We can no longer accept traffic deaths | Opinion
Today, more than 3,000 men, women and children will likely be killed in a traffic crash around the globe.
That is why we, as religious leaders here in New York, joined together with the United Nations, the World Health Organization, Families for Safe Streets and faith leaders around the world in commemorating World Day of Remembrance for Road Traffic Victims earlier this month. Together, we mourned the millions killed and injured in crashes each year and prayed for safer streets, so that we might help to end the horrific pain and suffering traffic accidents cause in our city and communities.
This is not just a New York problem, however. Death and injuries due to traffic crashes is a global problem that hurts individuals and families from every religion, race, ethnicity, and economic status. In the U.S., it is a national epidemic and a public health crisis, as lethal as gun violence or opioid addiction. Nearly 40,000 Americans are killed every year — the equivalent of a regional plane crashing every single day — and millions more are injured each year.
The numbers for New York City alone are staggering: Every two hours someone is killed or seriously injured in a crash. A traffic crash can become a divider for so many people, of a life before and a much diminished life after. We all know someone whose life has been changed by a crash: mothers and fathers, sons and daughters, sisters and brothers, friends, neighbors, co-workers.
It is fundamentally important that, as a community, we be united against traffic violence. All of us — whether Christian, Jewish, Muslim, Buddhist, Hindu, any faith, or none at all — have the right to move around on livable, safe streets. It is up to all of us to be part of the solution.
Families for Safe Streets is one group helping to fight the rising tide of traffic crashes, as their members have paid the ultimate price during this epidemic, from burying loved ones, to losing limbs, cognitive function and in many cases, their homes and financial means. They have most certainly lost their sense of safety, yet they have garnered the strength and vision to transform their pain and grief into action, fighting each day to prevent anyone else from experiencing similar devastation. They can’t — and shouldn’t have to — do it alone.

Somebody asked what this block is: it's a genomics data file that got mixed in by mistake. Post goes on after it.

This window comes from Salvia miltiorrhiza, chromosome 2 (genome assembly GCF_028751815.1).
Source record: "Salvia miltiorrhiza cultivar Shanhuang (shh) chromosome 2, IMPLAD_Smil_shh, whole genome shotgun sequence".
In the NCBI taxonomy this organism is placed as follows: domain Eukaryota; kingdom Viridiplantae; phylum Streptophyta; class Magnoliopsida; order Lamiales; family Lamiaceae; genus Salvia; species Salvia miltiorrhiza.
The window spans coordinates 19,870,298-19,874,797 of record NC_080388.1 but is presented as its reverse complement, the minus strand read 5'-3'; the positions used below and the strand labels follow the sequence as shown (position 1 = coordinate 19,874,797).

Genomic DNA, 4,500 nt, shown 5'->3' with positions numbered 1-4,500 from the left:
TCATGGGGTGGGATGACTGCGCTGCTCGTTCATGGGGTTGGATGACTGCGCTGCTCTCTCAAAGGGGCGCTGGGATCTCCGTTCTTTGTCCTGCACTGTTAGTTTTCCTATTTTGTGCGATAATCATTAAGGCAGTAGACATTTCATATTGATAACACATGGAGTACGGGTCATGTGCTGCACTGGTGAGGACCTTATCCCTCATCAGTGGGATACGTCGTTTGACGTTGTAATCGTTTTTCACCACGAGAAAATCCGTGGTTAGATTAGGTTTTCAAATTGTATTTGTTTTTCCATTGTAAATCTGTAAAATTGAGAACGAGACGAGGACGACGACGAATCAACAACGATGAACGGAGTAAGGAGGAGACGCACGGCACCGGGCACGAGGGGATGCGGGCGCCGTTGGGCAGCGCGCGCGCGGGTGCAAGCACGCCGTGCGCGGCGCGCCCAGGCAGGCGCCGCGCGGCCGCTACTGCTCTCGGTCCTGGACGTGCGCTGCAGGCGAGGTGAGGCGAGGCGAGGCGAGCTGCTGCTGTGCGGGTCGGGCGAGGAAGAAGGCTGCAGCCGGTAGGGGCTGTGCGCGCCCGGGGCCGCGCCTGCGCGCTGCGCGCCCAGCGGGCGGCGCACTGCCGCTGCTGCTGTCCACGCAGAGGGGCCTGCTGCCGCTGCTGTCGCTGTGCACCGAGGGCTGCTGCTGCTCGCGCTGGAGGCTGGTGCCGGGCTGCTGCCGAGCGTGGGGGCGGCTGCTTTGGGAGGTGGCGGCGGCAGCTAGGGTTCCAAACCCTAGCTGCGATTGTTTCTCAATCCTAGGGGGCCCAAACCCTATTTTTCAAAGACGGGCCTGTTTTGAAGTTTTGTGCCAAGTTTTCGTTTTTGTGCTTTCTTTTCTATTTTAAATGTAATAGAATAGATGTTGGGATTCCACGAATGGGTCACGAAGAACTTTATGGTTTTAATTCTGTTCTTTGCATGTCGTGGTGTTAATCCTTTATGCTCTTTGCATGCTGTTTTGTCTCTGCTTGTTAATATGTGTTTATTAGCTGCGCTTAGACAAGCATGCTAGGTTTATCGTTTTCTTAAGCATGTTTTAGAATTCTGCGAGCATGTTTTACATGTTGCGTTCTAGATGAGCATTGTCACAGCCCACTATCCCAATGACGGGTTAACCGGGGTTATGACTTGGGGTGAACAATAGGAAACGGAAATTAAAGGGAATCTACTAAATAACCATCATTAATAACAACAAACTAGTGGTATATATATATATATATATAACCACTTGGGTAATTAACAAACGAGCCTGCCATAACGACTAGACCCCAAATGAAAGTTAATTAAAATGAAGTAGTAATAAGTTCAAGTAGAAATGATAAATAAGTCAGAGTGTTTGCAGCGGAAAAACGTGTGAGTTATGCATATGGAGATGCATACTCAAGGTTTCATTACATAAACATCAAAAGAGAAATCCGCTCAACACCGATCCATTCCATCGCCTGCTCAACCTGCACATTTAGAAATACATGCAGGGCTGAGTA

As leaders of faith, we not only honor the memory of those who’ve perished and offering healing to those who’ve been injured (and to the many caregivers too), but encourage our community members to do what we can as individuals each day to make our streets safer, and call on our city, state and federal elected officials to demonstrate bold leadership on this issue.
We hear a lot these days about repairing our “infrastructure,” surely a necessary undertaking. At the same time, we hope equal attention will be paid to ending the epidemic of traffic violence. We shouldn’t simply accept the deaths of 100 people each day in our country. Human life is precious, and its protection should be our top priority.
We offer our prayers, not just for those who suffer, but also for our political leaders to have the wisdom and courage to guide our country towards a vision of safety, to implement solutions that have worked elsewhere in the world, and to do all they can to make sure no one else is killed or injured in this senseless way.
Dolan is archbishop of New York. Bernard is senior pastor of the Christian Cultural Center in Brooklyn. Potasnik is executive vice president of the New York Board of Rabbis. The three are chair, president and vice president respectively of the Commission of Religious Leaders.
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